Preschoolers are particularly vulnerable because they are not yet fully able to distinguish fantasy from reality ( Brady 10). Television is especially harmful to those preschoolers who faithfully watch television. It gives many of them the idea that what they see portrayed on the screen as a matter of coarse is what other are expected to do in real life (Berry 13).

Television makes the unthinkable a little more thinkable, a little more O.K. For example, when a violent car accident happens on Television vision, the person heals quickly, even when close to death: when in reality healing is a slow process and the person doesn’t always live. This gives children false guidance and makes them angry and aggressive when things in reality don’t work out this way. Children who view violence are more likely to be developmentally damaged according to Barry Zuckerman , a pediatrician and professor of developmental and behavioral pediatrics at Boston City Hospital/Boston University school of medicine (Zuckerman 64). “Young children often internalize trauma”. They cannot articulate it verbally but we can see it in their drawings and play” (Zuckerman 15). One young boy who viewed a show about a mother being killed and her children being left alone had severe nightmares and drew pictures of boys with gaping mouths scream silently for their mother; another child’s drawings showed a school bus being driven off a cliff with children in it. The child was drawing from what he saw on a Sunday Movie(Zuckerman 14). Other children exhibit signs of traumatic stress disorder which results from too much exposure to a violent television show ( Zuckerman 64). Children often become highly agitated or withdrawn and more pessimistic about the future (Zuckerman 64). “Children also become less sensitive to others, more fearful of the world around them and may be more willing to behave in aggressive harmful ways toward others” (Fitzgerald 13).

Role playing for children is a very important part of a child’s development (Katz 54). When violence is interpreted by children. It falsifies their role playing abilities (Katz 54). It makes them believe that violence is a way to solve problems or just plainly a way of life. Cartoons are a good example of this, children watch cartoons to see a happy fun way of living, but when violence enters the picture, children get the concept that this is how things should be. Teenage Mutant Ninga Turtles is thought of to be one of the most violent cartoons that ever appeared on television according to Terry Harrison, a preschool teacher (Brady 60). The sound of a three year old boy yelling “cowabunga” is a war cry that unleashes chaos in the classroom. “Suddenly we are faced with a little gang of ninja’s trying to kick and punch each other in the face,” and when they are told to stop, the boys reply, “The turtles do it so why can’t we?” This is just another example of how children apply behaviors observed on television programs to their real situations (Brady 50). The worst cartoon for children in 1997 and 1998 is probabaly South Park. This cartoon has many accounts of violence in it. There is violence such as derogatory language and numerous violence acts with intent to hurt someone. In fact, every show ends up with the one character, Kenny, encountering a very horrible and repulsive death. The show, when viewed by young children, is a sure ticket for disaster. The show is about elementary children and there different adventures with each other. The children have very foul mouths and many prejudices. The cartoon is definitely not a show that should be viewed by children or even early teens. The show is more based for adults but could be confusing to children because if they see cartoons acting in a violent manner then they will think it is alright to mimic the cartoon’s actions.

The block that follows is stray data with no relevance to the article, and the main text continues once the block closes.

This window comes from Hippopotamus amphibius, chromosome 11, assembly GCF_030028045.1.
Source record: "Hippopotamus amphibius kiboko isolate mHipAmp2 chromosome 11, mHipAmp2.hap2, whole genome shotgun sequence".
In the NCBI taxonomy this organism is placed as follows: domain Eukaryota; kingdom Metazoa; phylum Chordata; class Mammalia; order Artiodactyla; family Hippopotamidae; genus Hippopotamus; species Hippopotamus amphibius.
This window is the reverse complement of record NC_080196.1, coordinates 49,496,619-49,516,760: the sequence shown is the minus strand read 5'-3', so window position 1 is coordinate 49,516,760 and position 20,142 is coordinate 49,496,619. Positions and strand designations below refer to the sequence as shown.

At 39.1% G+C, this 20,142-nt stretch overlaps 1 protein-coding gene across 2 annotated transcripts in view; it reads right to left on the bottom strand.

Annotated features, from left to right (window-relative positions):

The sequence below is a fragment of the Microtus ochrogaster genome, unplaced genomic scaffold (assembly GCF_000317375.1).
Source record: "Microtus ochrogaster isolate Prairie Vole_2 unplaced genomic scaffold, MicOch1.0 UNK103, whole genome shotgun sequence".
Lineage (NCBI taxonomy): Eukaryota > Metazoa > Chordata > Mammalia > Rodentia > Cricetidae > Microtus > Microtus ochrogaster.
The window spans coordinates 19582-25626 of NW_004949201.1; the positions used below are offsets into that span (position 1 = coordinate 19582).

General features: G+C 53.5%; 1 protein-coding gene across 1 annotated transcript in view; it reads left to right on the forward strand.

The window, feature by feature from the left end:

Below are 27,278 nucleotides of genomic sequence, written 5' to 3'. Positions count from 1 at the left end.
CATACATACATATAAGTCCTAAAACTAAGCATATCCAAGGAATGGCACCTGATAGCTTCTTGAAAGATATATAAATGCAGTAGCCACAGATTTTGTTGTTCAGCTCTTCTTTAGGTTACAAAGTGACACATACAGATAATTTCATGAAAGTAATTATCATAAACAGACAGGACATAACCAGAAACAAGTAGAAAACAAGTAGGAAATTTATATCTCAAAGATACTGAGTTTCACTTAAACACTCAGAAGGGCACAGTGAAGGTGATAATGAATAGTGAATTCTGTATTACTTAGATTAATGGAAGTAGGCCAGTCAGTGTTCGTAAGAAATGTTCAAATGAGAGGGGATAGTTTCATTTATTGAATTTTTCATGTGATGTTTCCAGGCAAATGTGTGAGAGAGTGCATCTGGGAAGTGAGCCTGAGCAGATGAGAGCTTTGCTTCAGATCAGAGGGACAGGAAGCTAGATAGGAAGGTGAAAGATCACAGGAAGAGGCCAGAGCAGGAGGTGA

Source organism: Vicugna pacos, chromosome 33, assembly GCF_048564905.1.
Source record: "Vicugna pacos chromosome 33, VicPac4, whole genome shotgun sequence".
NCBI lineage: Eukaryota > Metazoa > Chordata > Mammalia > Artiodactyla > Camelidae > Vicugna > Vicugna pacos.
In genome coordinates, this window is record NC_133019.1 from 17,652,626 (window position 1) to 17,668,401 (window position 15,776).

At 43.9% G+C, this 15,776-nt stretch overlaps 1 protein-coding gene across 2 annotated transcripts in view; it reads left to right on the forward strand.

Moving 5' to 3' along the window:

A 1991 study of one hundred children’s cartoon programs showed that one half of the cartoons involved violence and showed three times as many acts of violence as Prime Time television (Brady 66). Mohammed Shafi, (1992) a child psychiatrist at the University of Louisville claims that cartoons in the 1990’s are “a public health hazard” Shafii says that cartoons are the worst offenders for children because children can not separate reality from fantasy, and parents are not always around to explain the difference (13). Children’s cartoons are becoming more like movies with violence being the main attraction. “Children are vulnerable and violence is like a Pied Piper that lures them into a darker world” (Zuckerman 13). The survey below, was done on ten cartoon shows, gives an estimated amount of violent acts on cartoons in one hour.